Heliskiing Could be Coming Back to France!!

Long story short, heliskiing has been illegal in France for more than three decades but, as first reported by Le Gorafi last week, this may soon change! We’ll get to the details near the end of the article but first, here’s a history lesson that will allow me both to fill up space and flaunt my Canadian heritage. If you don’t care about the history (you should) then skip to the end of the article.
Kenny Jesus

Austrian Johann Wolfgang “Hans” Gmoser emigrates to Canada.  After spending time in Edmonton and Calgary he falls in love with the Rocky Mountains and moves to Banff.

A pioneering force behind the popularity of climbing, skiing, and guiding worldwide; Hans was the first to open many classic routes in the Rockies and spent years travelling throughout North America, presenting his films and devoting vast amounts of energy toward promoting the Canadian mountain experience.

Hans founds Rocky Mountain Guides which eventually grew to become Canadian Mountain Holidays (CMH), advertised as the largest mountain adventure operation in the world. CMH is where Gmoser would later make his mark in heliskiing.

Hans, along with pilot Jim Davies, take a group skiing in the Cariboo mountains in a  Cessna 180 to shoot footage for Hans’ film “The Forbidden Snowfields”.  The skiing still had to be earned by climbing to the various peaks from wherever the plane dropped them.  The idea for heliskiing was born when Hans’ friend Art Patterson suggests helicopters as a more convenient alternative to airplanes.

Hans is a founding member of the Canadian Mountain Guides.  On April 28th he and Jim chopper a small group on to the North Canoe Glacier in the Cariboo range for Hans’ film “Skis Over McKinley”.  Conditions were superb and the pair became convinced that helicopters and skiing were a tremendous combination.  

At the time, the best machine for the job was a Bell 47 B-1 its 178 horsepower engine had about the same power as a small car, but at the time there was nothing better for mountain flying than the Bell 47 B-1. Hans’ strapped the skis to the skids with bungee cords and shuttled the group to the top, two passengers pushing the payload capacity of the reliable little helicopter to the limit.


Hans offered two weeks of helicopter skiing in the Bugaboos, to a group including former US Olympic skier Brooks Dodge.  Even though their accommodation was a simple abandoned logging camp, everyone agreed heliskiing was the best way to ski.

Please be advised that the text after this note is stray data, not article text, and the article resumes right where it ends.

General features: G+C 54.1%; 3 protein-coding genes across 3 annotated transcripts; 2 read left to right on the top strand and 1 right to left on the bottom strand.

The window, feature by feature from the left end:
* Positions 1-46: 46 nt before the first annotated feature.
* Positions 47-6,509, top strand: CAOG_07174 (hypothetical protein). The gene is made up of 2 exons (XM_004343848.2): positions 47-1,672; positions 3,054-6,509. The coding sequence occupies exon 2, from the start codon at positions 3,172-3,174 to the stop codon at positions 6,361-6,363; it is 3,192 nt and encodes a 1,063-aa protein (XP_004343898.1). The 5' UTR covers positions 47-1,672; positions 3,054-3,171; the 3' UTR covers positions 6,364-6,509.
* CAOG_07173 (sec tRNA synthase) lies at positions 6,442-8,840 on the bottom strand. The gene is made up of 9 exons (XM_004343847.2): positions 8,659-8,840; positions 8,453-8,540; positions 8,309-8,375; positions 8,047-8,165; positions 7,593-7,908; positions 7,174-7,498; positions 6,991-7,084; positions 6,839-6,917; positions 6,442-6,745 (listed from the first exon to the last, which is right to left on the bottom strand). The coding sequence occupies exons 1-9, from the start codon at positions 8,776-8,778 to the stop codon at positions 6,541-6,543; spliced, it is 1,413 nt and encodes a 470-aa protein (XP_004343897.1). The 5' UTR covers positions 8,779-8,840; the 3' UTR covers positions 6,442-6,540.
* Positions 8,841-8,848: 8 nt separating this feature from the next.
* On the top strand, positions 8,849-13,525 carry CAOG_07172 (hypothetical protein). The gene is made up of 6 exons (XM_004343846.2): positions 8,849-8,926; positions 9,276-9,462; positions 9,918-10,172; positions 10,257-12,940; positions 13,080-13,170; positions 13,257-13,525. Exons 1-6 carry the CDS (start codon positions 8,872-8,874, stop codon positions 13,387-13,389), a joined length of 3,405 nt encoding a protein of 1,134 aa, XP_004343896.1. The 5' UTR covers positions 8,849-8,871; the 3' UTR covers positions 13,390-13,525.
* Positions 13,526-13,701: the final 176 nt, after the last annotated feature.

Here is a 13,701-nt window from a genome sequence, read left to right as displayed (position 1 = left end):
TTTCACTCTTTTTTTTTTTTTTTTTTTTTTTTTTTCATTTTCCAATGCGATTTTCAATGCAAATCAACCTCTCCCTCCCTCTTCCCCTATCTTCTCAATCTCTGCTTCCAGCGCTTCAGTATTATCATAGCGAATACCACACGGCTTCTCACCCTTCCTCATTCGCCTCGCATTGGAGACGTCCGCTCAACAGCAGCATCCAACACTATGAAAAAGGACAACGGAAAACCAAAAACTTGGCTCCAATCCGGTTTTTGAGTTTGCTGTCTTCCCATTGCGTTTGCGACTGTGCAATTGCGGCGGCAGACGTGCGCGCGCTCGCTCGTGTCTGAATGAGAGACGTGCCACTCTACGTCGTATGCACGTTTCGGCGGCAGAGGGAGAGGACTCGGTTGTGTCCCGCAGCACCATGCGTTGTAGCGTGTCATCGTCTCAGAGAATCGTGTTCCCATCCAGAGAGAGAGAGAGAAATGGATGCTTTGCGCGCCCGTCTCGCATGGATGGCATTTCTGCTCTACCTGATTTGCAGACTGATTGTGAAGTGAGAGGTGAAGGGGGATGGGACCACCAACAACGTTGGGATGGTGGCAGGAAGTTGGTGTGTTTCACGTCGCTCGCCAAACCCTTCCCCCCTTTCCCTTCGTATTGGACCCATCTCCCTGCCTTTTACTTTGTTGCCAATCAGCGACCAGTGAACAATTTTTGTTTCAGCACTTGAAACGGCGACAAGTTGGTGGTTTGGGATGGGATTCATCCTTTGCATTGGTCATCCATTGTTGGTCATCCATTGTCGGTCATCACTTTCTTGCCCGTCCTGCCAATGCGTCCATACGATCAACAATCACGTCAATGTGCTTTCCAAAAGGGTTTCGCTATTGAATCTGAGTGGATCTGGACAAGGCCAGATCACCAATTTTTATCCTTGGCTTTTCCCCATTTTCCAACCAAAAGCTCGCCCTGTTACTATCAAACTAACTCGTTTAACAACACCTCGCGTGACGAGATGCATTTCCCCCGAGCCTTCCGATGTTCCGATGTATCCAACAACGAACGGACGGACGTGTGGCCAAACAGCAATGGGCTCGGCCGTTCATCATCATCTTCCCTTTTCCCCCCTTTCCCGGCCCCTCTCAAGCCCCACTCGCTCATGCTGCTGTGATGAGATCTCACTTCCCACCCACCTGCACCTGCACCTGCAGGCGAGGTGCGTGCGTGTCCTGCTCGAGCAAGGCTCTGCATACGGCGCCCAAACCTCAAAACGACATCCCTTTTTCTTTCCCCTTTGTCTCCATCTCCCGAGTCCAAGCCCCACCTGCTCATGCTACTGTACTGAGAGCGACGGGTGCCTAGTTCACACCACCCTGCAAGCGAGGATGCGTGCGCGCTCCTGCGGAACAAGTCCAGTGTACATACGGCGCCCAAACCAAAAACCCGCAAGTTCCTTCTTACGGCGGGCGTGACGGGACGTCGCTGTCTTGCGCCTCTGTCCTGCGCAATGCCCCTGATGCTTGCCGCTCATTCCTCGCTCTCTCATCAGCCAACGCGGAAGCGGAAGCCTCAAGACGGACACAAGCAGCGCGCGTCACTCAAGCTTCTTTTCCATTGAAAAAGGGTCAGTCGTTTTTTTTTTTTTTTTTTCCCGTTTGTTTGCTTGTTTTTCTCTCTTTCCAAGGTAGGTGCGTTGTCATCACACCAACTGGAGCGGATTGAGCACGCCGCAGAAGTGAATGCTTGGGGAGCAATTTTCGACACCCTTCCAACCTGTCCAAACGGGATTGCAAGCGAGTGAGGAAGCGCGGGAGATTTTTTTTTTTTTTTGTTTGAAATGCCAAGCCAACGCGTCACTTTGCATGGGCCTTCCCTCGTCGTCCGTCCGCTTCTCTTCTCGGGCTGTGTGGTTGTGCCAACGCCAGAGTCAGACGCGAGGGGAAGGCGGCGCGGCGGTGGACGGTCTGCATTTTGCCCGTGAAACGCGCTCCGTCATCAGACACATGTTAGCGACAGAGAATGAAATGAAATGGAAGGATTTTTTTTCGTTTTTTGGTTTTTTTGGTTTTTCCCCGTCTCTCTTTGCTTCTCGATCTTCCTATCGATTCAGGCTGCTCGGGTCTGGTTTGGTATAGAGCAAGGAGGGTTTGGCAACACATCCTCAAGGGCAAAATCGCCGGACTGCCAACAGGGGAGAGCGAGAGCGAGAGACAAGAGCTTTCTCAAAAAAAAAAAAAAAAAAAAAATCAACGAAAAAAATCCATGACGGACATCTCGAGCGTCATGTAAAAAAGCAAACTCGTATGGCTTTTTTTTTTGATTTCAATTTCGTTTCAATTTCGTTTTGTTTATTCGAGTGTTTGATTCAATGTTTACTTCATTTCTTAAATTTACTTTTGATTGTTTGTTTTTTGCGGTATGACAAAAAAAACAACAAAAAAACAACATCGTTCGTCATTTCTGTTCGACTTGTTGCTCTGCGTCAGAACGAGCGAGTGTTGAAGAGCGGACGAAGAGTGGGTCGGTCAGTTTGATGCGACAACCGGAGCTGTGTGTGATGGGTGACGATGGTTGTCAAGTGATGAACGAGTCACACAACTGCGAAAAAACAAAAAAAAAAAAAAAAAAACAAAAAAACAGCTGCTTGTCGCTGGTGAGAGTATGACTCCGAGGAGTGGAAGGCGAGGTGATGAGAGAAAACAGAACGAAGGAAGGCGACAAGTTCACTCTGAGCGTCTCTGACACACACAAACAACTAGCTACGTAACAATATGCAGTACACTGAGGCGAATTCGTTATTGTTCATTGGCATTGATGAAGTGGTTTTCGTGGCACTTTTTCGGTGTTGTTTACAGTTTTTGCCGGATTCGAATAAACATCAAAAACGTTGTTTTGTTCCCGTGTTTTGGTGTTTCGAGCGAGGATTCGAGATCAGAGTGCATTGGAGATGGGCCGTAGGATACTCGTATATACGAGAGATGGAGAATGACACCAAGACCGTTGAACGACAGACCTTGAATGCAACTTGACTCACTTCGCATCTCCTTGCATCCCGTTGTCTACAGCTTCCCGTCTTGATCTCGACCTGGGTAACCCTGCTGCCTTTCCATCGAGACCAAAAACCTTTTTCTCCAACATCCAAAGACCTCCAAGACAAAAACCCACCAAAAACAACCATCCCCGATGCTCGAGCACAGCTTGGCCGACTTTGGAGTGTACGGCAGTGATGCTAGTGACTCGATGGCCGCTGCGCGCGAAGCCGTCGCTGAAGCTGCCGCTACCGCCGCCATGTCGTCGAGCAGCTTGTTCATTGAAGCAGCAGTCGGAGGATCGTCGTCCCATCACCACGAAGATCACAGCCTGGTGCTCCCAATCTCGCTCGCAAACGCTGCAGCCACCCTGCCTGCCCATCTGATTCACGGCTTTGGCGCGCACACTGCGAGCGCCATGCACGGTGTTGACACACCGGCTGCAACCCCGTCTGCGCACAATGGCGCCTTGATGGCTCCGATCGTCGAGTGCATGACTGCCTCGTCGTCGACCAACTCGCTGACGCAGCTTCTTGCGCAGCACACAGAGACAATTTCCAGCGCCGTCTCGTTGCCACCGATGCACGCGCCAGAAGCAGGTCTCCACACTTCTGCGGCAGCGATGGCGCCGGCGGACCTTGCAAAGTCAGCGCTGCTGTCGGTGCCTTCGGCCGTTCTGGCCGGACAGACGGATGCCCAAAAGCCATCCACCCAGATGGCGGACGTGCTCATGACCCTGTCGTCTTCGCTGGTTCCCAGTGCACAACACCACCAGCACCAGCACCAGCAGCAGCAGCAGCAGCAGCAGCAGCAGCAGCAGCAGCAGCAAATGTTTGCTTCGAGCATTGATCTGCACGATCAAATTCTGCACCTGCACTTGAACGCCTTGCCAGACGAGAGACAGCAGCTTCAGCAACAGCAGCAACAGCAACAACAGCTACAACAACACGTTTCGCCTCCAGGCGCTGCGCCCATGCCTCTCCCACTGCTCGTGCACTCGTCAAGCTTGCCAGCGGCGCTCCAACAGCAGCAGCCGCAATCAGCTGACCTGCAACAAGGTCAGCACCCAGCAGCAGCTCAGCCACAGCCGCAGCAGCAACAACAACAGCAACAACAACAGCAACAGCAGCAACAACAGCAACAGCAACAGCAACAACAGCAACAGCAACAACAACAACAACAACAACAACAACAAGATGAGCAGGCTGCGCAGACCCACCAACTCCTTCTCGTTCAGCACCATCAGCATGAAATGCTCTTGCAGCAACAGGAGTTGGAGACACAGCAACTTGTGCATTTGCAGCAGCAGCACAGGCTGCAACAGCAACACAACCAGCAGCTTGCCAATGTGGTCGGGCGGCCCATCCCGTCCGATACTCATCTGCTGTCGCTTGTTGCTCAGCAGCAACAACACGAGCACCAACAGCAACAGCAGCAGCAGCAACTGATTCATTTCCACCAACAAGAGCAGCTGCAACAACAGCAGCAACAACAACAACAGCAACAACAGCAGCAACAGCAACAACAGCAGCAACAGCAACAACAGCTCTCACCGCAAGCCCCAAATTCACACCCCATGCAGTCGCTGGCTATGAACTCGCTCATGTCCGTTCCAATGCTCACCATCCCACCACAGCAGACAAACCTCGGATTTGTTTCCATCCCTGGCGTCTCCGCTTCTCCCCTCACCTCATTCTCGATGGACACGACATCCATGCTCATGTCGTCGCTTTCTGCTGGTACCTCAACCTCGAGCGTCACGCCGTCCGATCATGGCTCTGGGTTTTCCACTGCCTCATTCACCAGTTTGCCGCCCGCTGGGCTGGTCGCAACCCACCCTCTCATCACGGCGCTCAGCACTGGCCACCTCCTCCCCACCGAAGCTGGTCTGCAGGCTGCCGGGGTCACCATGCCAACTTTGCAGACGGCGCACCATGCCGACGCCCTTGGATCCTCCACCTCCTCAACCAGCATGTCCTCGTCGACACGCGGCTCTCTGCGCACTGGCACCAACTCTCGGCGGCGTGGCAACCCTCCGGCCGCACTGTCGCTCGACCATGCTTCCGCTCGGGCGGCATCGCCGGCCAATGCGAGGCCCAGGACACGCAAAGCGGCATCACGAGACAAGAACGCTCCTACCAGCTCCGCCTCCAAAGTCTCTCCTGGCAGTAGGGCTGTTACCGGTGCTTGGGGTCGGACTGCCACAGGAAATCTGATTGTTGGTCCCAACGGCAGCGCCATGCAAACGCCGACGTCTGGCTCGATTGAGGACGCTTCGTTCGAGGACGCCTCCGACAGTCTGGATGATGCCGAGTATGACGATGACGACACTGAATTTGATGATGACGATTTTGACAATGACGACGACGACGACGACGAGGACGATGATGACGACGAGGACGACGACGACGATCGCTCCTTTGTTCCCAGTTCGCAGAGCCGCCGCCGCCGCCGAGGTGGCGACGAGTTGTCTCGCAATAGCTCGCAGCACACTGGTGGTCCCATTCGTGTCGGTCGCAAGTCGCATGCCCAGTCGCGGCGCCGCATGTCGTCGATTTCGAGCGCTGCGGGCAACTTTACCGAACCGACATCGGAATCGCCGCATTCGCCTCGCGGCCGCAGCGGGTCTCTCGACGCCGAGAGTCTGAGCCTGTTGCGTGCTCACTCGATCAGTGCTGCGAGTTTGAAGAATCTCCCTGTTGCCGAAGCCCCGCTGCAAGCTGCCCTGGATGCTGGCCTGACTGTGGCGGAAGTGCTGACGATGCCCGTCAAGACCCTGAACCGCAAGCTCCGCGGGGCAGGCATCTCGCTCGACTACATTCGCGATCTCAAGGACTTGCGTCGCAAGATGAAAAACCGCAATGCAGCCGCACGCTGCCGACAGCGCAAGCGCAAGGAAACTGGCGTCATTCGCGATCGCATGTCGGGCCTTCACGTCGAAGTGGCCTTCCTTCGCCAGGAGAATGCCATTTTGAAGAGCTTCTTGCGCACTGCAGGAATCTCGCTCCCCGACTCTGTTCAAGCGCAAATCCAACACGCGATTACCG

Bugaboo Lodge opens as the world’s first heliski lodge.

Heliskiing begins to expand all over Western Canada, and the rest of the world.

The French president, Valéry Giscard skied Mont Blanc after being dropped by ‘copter, a demonstration awaited him at the bottom. He appreciated the environmentalist arguments and heliskiing was banned on the French side of Mont Blanc. 

The first Mitterand government generalized the ban to the whole of France except for work or rescue. Heliskiing and tourist flights are banned in France for the reason that they disturb the environment and cause a great deal of noise in relation to the number of people who can benefit from this activity. This is the French idea of the interet general - the common good - often takes precedence over individual freedoms.

The actual piece of legislation is Article 76 of Law n°85 of the 9th January 1985 concerning the development and protection of the mountain (commonly called the “Mountain Law”). Which states that “dropping passengers for touristic reasons by aviation is illegal except on designated airports”. These measures were confirmed by Article L 363-1 of the Environmental Code.

1985 - Present
A loophole is found loophole whereby it is legal to use helicopter lifts in the same way one would use a taxi.  For example if it is legal to jump on a helicopter in Paris after a game of squash and head to Nantes on business, then it is just as legal to use a helicopter to return from the Lac du Chevril after skiing or boarding the Mickey’s Ears off-piste route.  Reverse heliskiing is born and other routes in France include pickups from Lanslebourg/Bonneval in the Maurienne valley after descending from Val d’Isère. You can also ski or board in Italy after being picked up by helicopter from Tignes or Chamonix and drops can be made in the border areas, for example close to La Rosiere to ski into the high Tarentaise valley. 

The downturn in the national economy prompts the French minister of labour, Agathe Zepower, to work with the ministry of the environment to re-introduce heliskiing to France.  The proposed legislation is intended to bolster the French infrastructure by allowing only French made  and designed helicopters to fly for leisure purposes.

If the measure passes then from 2016/2017 heliskiing will be legal for accredited associations flying out of Val d’Isere, Tignes, Couchevel, and Chamonix.

This is the good part:
From next week Val d’Isere/Tignes have been chosen as test sites for the future of French heliskiing.  Weather depending, between 5 and 10 half-day trips to, ironically, Mont Blanc are being planned.  Guide Valentin Nulachier will be taking groups of 4 comprised of either two professional skiers / journalists / environmentalists / government officials, and two ‘non initiés’ (laymen/regular people).  If you would like to take part in one of these inaugural trips, or for more information, call Valentin at +33 (0) 6 69 36 92 02.

We have our trip reserved (Yay for being “journalists”) for the morning of the 7th so check back next week and we’ll keep you posted!

Most of the photos in this article are from the CMH archives.  Check them out if you're ever in Western Canada.